you showed your great faith and love
in giving yourself to your people
and by the hidden life
of prayer and contemplation.
Look upon us now in our needs,
and intercede for us with the Lord.
May he grant us the favour we ask
through our prayers. Amen.

Blessed Cyprian's Feast Day is on 20th January.

Saturday, 7 November 2015

Saint Macarius of Egypt, Homily. Ezekiel Sees God's Glory


Monastic Lectionary of the Divine Office
WEEKS 18 to 34 : YEAR 1

Saturday 31
Ez 1:3-14, 22-28
Macarian Homilies, 1.1-3, 12.000000000000

   Ezekiel 1 Bible Pictures: Ezekiel Sees God's Glory


After contemplating the divinely glorious vision he had seen, the Prophet Ezekiel wrote a description of it full of unutterable mysteries. What he saw was the mystery of the soul that was to receive its Lord and become his throne of glory. For the soul that is privileged to share in the light of the Holy Spirit and is irradiated by the beauty of the unspeakable glory of him who has prepared her to be his throne and dwelling is all light, all face, all eye: there is no part of her that is not full of the spiritual eyes of light. In other words, no part of her is darkened, but through and through she has been made light and spirit; she is full of eyes all over, and has no such thing as a back part but is face forward in every direction, because the unutterable beauty of the glory of the light of Christ is mounted and riding upon her. Christ drives, guides, carries and supports the soul, gracing and adorning her with spiritual beauty: the Prophet says, A human hand was under the cherubim because it is Christ who is carried by the soul and is her guide.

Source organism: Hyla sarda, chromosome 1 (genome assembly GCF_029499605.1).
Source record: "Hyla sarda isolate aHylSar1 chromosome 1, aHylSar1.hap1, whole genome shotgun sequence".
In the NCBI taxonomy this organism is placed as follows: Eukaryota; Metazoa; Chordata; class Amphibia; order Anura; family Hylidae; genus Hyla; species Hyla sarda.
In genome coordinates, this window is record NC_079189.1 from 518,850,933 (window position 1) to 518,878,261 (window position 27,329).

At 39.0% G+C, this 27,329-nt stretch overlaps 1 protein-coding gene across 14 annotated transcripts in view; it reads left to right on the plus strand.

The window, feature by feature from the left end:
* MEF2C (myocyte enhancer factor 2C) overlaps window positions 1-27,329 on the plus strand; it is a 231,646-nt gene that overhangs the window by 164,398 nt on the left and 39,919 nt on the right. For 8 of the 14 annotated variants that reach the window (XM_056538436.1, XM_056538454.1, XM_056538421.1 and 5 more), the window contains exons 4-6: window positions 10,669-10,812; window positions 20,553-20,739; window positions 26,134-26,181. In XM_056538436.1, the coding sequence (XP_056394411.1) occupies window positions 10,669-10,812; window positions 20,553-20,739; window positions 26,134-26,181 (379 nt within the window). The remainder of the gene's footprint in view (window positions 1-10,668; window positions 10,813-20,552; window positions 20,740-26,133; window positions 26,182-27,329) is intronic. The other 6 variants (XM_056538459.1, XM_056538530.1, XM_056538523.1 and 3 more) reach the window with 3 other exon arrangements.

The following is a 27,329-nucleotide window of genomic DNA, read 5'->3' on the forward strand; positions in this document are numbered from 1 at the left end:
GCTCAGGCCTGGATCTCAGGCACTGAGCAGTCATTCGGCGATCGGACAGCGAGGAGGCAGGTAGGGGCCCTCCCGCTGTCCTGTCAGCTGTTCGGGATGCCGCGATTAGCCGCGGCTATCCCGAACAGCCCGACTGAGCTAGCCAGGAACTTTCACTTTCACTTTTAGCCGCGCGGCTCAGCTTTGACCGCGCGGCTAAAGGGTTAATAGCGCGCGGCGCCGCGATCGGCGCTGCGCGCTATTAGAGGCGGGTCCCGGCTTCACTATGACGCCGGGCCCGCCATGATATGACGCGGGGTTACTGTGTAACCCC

The four living creatures that bore the chariot symbolise the governing powers of the soul. For just as the eagle is the king of birds, the lion of wild beasts, the bull of tame ones, and mankind of creatures in general, so the soul also has its governing powers, which are the will, the conscience, the mind, and the ability to love. By these the chariot of the soul is controlled, and God rests on them.
If, then, you have become a throne of God, and the heavenly charioteer has mounted you, and your whole soul is a spiritual eye and has become all light; and if you have been nourished with that food of the Spirit, given living water to drink, and donned the raiment of ineffable light; if your inner self is grounded in the experience and full assurance of all these things, then indeed you already live the eternal life and your soul is henceforth at rest with the Lord.